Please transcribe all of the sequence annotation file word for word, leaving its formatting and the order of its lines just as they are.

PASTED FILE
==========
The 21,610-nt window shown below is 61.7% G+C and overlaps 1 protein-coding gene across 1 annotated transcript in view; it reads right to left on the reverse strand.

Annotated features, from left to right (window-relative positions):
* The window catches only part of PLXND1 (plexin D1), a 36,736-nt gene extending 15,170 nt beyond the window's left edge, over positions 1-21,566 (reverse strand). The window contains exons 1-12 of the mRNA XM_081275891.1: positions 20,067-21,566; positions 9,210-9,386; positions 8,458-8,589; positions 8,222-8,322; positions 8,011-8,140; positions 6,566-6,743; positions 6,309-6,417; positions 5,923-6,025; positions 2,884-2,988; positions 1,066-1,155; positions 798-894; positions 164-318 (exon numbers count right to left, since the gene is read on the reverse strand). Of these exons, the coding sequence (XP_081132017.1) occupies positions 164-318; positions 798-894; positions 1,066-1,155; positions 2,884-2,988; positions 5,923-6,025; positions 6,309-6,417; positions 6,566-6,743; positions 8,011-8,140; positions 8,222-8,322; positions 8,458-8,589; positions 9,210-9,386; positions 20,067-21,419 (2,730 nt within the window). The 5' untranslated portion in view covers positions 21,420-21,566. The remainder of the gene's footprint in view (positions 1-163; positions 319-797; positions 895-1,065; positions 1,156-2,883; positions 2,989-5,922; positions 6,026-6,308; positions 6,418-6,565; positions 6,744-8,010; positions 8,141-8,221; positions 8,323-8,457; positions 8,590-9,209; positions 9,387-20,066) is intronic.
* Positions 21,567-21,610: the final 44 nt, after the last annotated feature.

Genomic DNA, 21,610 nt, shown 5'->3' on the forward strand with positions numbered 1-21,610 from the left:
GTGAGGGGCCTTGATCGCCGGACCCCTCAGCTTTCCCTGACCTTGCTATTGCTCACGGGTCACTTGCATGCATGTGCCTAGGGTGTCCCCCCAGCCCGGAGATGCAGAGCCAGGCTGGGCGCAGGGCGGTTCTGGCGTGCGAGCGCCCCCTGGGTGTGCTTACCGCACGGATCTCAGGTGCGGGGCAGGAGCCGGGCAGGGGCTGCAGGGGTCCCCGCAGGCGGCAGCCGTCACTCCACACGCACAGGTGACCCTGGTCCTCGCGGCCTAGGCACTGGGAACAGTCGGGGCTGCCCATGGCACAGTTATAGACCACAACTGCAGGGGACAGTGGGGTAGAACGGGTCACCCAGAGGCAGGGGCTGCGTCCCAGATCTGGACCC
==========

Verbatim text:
The 21,610-nt window shown below is 61.7% G+C and overlaps 1 protein-coding gene across 1 annotated transcript in view; it reads right to left on the reverse strand.

Annotated features, from left to right (window-relative positions):
* The window catches only part of PLXND1 (plexin D1), a 36,736-nt gene extending 15,170 nt beyond the window's left edge, over positions 1-21,566 (reverse strand). The window contains exons 1-12 of the mRNA XM_081275891.1: positions 20,067-21,566; positions 9,210-9,386; positions 8,458-8,589; positions 8,222-8,322; positions 8,011-8,140; positions 6,566-6,743; positions 6,309-6,417; positions 5,923-6,025; positions 2,884-2,988; positions 1,066-1,155; positions 798-894; positions 164-318 (exon numbers count right to left, since the gene is read on the reverse strand). Of these exons, the coding sequence (XP_081132017.1) occupies positions 164-318; positions 798-894; positions 1,066-1,155; positions 2,884-2,988; positions 5,923-6,025; positions 6,309-6,417; positions 6,566-6,743; positions 8,011-8,140; positions 8,222-8,322; positions 8,458-8,589; positions 9,210-9,386; positions 20,067-21,419 (2,730 nt within the window). The 5' untranslated portion in view covers positions 21,420-21,566. The remainder of the gene's footprint in view (positions 1-163; positions 319-797; positions 895-1,065; positions 1,156-2,883; positions 2,989-5,922; positions 6,026-6,308; positions 6,418-6,565; positions 6,744-8,010; positions 8,141-8,221; positions 8,323-8,457; positions 8,590-9,209; positions 9,387-20,066) is intronic.
* Positions 21,567-21,610: the final 44 nt, after the last annotated feature.

Genomic DNA, 21,610 nt, shown 5'->3' on the forward strand with positions numbered 1-21,610 from the left:
GTGAGGGGCCTTGATCGCCGGACCCCTCAGCTTTCCCTGACCTTGCTATTGCTCACGGGTCACTTGCATGCATGTGCCTAGGGTGTCCCCCCAGCCCGGAGATGCAGAGCCAGGCTGGGCGCAGGGCGGTTCTGGCGTGCGAGCGCCCCCTGGGTGTGCTTACCGCACGGATCTCAGGTGCGGGGCAGGAGCCGGGCAGGGGCTGCAGGGGTCCCCGCAGGCGGCAGCCGTCACTCCACACGCACAGGTGACCCTGGTCCTCGCGGCCTAGGCACTGGGAACAGTCGGGGCTGCCCATGGCACAGTTATAGACCACAACTGCAGGGGACAGTGGGGTAGAACGGGTCACCCAGAGGCAGGGGCTGCGTCCCAGATCTGGACCC